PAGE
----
LDS Church Demolition Vehemently Opposed – November 18, 2011

Friday, November 18, 2011

A joint visit by the Historic and Design Review Committee and Historic Landmarks Committee to the neglected LDS Meeting House was featured in the "Hellholes of Arcata" series in the July 21, 2010 edition.

 Note: Those wishing for more raw data and back story on the LDS Meeting House issues can find it here. – Ed.

Kevin L. Hoover

Eye Editor

A STREET – The City will approve a building permit for demolition of the Latter Day Saints (LDS) Meeting House on A Street, the Planning Commission was told last week.

The LDS Church hasn’t used the moldy building since the 1980s 2004 and has wished to tear it down since 2001, when it first applied for a demolition permit. The church has said that it doesn’t need the building and that repairs necessary to restore it to safe use would be prohibitively expensive.

Opinions varied as to whether the building was sufficiently distinguished historically or architecturally to merit preservation. The LDS Church said it was nothing special, but local historians and preservationists disagreed.

The LDS Meeting House. Photos by KLH | Eye

But all of that became irrelevant Oct. 28, when the LDS church withdrew its previous demolition permit and submitted a non-discretionary or “ministerial” permit application which removes the demolition debate from City review. The basis for the non-discretionary status is California Government Code Section 37361, which exempts buildings owned by religious institutions from being designated historical, which would protect the building under the California Environmental Quality Act (CEQA).

That immunity from historical designation renders moot a ruling by the Historic Design Review Commission (HDRC). It had recommended the City Council designate the LDS Meeting Hall a local historic landmark and that the Planning Commission deny the previously discretionary permit.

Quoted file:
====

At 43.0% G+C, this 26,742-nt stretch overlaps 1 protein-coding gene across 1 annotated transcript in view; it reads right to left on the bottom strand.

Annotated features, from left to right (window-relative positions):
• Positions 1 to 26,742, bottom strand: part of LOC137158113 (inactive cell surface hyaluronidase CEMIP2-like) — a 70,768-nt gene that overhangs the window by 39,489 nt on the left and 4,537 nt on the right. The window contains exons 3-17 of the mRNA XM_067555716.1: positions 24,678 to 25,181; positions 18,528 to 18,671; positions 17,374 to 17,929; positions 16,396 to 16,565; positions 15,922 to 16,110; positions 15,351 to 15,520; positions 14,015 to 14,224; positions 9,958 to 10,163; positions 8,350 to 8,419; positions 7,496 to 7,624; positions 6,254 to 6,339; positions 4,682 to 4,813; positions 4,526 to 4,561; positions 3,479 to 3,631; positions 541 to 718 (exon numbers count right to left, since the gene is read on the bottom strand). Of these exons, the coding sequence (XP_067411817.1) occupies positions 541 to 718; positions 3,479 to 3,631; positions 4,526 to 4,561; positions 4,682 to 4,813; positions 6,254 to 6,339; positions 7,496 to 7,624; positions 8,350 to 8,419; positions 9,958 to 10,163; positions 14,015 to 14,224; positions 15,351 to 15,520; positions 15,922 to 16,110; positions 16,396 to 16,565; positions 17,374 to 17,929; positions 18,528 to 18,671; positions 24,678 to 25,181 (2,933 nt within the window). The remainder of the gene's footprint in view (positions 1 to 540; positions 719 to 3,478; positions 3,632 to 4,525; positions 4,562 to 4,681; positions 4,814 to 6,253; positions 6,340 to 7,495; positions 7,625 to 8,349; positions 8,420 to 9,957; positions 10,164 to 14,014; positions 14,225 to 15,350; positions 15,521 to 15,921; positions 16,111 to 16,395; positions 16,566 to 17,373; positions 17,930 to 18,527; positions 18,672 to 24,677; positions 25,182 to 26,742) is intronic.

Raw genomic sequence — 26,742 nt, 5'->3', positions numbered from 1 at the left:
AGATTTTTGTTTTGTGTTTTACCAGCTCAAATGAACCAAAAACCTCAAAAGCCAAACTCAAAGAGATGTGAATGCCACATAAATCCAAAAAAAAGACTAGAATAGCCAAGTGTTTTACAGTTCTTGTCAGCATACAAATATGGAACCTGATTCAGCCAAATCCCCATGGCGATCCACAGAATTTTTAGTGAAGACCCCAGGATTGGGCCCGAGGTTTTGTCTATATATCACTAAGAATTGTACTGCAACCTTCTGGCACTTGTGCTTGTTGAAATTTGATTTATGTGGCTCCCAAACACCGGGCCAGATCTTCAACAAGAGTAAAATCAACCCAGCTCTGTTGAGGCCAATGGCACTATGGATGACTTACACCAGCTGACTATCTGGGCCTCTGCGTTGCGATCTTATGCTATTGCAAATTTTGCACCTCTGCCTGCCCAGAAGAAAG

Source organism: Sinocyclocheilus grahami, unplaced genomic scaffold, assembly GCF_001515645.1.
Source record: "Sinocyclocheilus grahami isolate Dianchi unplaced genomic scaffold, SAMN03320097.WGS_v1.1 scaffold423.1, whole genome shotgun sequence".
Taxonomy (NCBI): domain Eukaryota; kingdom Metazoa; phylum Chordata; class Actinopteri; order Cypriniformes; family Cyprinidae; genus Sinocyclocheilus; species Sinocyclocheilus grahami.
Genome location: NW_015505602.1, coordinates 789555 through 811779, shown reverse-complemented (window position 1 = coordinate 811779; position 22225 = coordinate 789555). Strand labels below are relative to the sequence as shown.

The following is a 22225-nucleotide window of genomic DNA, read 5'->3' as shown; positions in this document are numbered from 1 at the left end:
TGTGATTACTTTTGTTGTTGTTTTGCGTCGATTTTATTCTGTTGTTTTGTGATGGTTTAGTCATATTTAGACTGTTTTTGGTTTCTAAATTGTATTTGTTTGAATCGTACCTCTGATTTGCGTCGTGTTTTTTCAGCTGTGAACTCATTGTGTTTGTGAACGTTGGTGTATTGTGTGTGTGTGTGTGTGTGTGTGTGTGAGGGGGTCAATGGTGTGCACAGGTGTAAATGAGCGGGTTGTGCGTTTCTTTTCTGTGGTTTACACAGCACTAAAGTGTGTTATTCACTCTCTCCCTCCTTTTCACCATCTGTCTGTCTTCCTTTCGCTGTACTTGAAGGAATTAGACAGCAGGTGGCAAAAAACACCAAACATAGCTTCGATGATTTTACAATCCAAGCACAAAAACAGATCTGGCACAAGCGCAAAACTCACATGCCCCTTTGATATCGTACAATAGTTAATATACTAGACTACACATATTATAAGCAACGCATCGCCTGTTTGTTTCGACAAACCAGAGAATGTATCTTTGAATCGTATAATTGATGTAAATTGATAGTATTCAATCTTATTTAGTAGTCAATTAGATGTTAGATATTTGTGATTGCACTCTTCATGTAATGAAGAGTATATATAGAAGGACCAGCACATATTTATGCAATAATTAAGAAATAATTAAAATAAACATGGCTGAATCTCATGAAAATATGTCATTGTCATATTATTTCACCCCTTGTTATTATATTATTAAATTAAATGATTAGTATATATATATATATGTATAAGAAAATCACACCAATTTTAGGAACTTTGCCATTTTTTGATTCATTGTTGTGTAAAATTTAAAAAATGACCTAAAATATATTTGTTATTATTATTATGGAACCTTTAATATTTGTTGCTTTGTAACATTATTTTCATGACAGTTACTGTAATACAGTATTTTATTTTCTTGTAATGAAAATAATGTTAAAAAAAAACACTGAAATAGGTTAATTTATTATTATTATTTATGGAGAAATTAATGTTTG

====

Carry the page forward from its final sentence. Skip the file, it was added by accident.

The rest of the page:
In a staff report for last week’s Planco meeting Community Development Director Larry Oetker said that his department and the City Attorney have reviewed the new application and the law cited by the LDS Church to exempt it from discretionary review, and confirmed that it does apply. Hence the Planco agenda item was informational only.

This decision did not sit well with local historic preservationists, who immediately contested the applicability of the law.

Citizen Lisa Brown called the decision “very troubling,” and said that the demolition could set a bad precedent whereby those wishing to demolish buildings could “skirt public process.”

Brown contended that the project hadn’t changed, just the bureaucratic process that would make it possible. “The neighbors are being shut out,” she said. “If there are environmental impacts to the community, then the community needs to be involved as per CEQA.”

She asked that granting of the demolition permit be delayed until the State Historic preservation Office could make a ruling on an application to list the building as a State Historic Landmark. The church has objected to the proposed designation, and Oetker said that it is irrelevant.

Brown also suggested that the Planning Commission appeal the demolition permit so that the matter could be considered by the City Council with public testimony “to create balance that is representative of our community.”

“I have been watching for many years, and I have never seen anything as absurd as this,” Brown concluded.